After securing her new clothes, Norma’s desperate quest to shed her old life continues: She trades in her iconic beat-up car for something a little more modern, and checks into a motel, but finds that she can’t really rest her mind…especially when she starts remembering moments from her childhood with Caleb. (I love that the scene of Norma lying on the bed is essentially a mirror of Norman a few scenes later.) So, the next logical solution for Norma is obviously the bar, where she proceeds to meet a man named Taylor and then get far too drunk for her own good.

With everything going on, it was a nice touch to have Norma decide to give out her maiden name—Norma Louise Calhoun—as opposed to her married name. While she slows dances with Taylor, she makes up a lie about how she ran out on her wedding day. (And when Taylor asks if she was ever married, she does say yes. It was just that something was wrong with the man mentally, so, you know, she had to kill him.) Remember on LOST, where according to con man Sawyer, the best lies are the ones that are rooted in some sort of truth but skewed just slightly enough to be believable? I think this is more drunk!Norma than anything else, but I also do think there’s a level of consciousness that allows you to pick and choose what you want to share with someone. Anyway, it’s not like Taylor really believes her. They end up making out in his car—like, really making out—and it seems that Norma has gone completely off the rails in terms of her “bad girl” transition. But as things start to get heated, memories from Caleb surface, and she freaks out, attacking Taylor and causing an argument. She tells him to screw off (I love you, Norma), he tells her she’s a mess. And, well…he’s not that far from the truth.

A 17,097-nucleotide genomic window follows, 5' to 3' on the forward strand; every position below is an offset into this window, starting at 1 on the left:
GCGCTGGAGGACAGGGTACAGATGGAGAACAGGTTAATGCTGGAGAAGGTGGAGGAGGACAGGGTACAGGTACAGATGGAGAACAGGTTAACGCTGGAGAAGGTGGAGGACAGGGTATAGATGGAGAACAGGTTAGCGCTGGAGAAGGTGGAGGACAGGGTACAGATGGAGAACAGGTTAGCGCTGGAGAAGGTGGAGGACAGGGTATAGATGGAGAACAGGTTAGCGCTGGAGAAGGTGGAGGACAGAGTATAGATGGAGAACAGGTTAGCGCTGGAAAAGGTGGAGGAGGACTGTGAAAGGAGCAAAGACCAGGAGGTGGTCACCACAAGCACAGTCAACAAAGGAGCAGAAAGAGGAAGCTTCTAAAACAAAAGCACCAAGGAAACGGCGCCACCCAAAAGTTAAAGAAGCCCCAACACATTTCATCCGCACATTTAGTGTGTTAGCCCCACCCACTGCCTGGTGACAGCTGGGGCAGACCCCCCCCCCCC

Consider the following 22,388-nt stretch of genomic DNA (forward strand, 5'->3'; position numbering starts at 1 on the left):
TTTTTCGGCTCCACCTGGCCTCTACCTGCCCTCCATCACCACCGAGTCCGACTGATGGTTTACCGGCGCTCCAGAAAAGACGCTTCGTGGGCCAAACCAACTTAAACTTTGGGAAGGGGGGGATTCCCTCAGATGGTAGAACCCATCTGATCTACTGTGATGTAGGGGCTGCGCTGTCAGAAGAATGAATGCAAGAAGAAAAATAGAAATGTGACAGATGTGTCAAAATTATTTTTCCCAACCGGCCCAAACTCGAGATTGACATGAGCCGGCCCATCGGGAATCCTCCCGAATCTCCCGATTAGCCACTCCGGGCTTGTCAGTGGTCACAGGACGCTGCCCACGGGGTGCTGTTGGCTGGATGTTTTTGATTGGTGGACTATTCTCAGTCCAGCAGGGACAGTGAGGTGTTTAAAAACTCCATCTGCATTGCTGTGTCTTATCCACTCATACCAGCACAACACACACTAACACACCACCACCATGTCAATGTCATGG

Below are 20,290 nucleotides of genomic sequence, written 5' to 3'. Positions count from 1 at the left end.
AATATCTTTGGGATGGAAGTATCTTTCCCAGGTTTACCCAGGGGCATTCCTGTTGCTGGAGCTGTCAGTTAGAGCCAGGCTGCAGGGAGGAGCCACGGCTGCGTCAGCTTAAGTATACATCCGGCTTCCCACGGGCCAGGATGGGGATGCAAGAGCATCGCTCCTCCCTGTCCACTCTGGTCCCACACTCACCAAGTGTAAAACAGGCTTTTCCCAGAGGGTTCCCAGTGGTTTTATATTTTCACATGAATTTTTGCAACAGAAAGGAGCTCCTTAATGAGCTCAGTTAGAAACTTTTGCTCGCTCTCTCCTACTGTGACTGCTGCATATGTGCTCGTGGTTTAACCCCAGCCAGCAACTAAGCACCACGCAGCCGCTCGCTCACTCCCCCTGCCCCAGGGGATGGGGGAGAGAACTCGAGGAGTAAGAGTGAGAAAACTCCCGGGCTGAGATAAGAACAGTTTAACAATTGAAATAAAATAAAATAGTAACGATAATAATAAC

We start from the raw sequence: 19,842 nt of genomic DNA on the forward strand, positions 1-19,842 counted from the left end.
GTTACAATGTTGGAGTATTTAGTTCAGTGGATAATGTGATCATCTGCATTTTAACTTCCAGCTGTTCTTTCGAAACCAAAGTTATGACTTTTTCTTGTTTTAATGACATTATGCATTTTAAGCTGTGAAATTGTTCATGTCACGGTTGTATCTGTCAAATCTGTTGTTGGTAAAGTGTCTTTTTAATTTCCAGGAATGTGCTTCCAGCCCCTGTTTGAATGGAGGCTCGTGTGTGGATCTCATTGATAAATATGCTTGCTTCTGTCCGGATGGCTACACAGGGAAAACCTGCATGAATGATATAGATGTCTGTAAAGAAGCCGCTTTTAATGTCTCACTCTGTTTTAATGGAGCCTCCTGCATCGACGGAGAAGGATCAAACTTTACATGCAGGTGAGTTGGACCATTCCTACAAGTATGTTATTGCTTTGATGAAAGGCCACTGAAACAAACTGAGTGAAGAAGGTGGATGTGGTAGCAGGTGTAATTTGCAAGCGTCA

Norma finds herself turning to the one person who she’s learned she can depend on: Finnegan. While he makes her toast (a.k.a. the good hangover food) Norma, in her still-drunken-and-not-all-there-state, opens up about Norman’s issues, complete with a spiral about how all she’s wanted to do is take care of him, and how betrayed she feels by the fact that he wants nothing to do with her. The mother-son bond is strong, and it transcends, and I think that’s one of the most interesting things about this relationship. In the same way that they unconsciously forget their dependence on each other, we also sometimes unconsciously forget, based on what we’re seeing the characters go through. But even when Norma and Norman are apart, there’s always one line or one moment that anchors how entwined they are with each other.

If that’s not enough, Norma truthfully tells him what happened with her husband, and how Norman was responsible for killing him. Cue another freak-out, where Norma tries to leave after panicking about how much she’s revealed without realizing it. Finnegan stops her and puts her to bed…and then, naturally, they start making out. (Though Finnegan, to his credit, attempts to stop them.) He knows that this is Norma acting out because she needs to feel, and not because she’s really thinking of what she’s doing. Norma wants it, though, and pushes the situation. And there’s not really any confirmation of whether or not they do sleep together given the vague manner in which we see them when they wake up, but we leave both characters on a terse and intense note as Norma once again comes to her senses. She can’t just run away from her life, as much as she wants to. She’s a mother. She’s a parent.

NEXT: Meanwhile, In the Bates Household…